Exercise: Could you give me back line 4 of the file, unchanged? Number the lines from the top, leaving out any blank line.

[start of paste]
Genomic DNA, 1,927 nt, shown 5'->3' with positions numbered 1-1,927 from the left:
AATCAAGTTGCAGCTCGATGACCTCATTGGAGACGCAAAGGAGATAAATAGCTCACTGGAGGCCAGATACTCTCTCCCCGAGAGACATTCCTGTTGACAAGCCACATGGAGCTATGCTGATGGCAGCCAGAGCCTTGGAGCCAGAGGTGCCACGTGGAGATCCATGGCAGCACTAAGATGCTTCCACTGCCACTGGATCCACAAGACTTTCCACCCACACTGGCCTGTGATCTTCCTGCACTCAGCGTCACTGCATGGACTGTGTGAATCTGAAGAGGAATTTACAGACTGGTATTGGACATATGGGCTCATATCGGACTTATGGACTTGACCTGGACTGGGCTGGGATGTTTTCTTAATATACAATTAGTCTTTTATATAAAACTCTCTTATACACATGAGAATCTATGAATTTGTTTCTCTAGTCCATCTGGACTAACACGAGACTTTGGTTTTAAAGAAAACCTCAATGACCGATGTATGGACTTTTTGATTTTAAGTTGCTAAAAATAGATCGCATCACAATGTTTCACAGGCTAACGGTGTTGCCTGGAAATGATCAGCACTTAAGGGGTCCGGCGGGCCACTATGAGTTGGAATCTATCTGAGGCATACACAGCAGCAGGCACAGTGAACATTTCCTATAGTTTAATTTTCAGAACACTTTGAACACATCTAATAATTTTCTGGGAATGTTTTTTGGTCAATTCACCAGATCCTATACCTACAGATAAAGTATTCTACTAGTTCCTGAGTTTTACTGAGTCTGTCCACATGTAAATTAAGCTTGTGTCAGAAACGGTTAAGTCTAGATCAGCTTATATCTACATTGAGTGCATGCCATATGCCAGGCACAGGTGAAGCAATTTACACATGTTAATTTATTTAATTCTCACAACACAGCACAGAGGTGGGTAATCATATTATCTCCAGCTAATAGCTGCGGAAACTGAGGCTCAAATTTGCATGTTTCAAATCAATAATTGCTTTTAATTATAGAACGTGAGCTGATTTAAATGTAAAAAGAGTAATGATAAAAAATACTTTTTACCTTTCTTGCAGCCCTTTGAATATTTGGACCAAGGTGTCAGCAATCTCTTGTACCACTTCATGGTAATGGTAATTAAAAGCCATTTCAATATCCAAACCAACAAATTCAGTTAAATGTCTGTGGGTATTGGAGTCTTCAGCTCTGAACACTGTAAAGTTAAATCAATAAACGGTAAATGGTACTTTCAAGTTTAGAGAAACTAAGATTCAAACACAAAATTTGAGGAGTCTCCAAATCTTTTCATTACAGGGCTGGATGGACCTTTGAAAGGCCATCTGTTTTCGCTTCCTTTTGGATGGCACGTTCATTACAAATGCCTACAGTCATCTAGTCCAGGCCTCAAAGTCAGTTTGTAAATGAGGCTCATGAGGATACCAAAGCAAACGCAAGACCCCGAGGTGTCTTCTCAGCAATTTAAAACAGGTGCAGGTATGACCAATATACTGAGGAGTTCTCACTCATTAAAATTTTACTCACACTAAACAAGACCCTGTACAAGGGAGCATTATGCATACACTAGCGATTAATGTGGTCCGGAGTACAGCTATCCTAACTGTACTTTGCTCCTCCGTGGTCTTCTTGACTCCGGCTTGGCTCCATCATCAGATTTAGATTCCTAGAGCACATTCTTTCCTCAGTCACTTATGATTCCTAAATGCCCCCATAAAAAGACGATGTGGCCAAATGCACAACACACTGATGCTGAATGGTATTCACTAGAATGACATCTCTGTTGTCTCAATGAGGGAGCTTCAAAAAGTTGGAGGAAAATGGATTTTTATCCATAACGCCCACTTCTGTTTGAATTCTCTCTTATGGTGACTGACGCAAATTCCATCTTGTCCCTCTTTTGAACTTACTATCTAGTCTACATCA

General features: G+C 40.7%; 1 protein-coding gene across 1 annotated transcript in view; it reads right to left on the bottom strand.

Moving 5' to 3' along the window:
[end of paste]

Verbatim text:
Moving 5' to 3' along the window: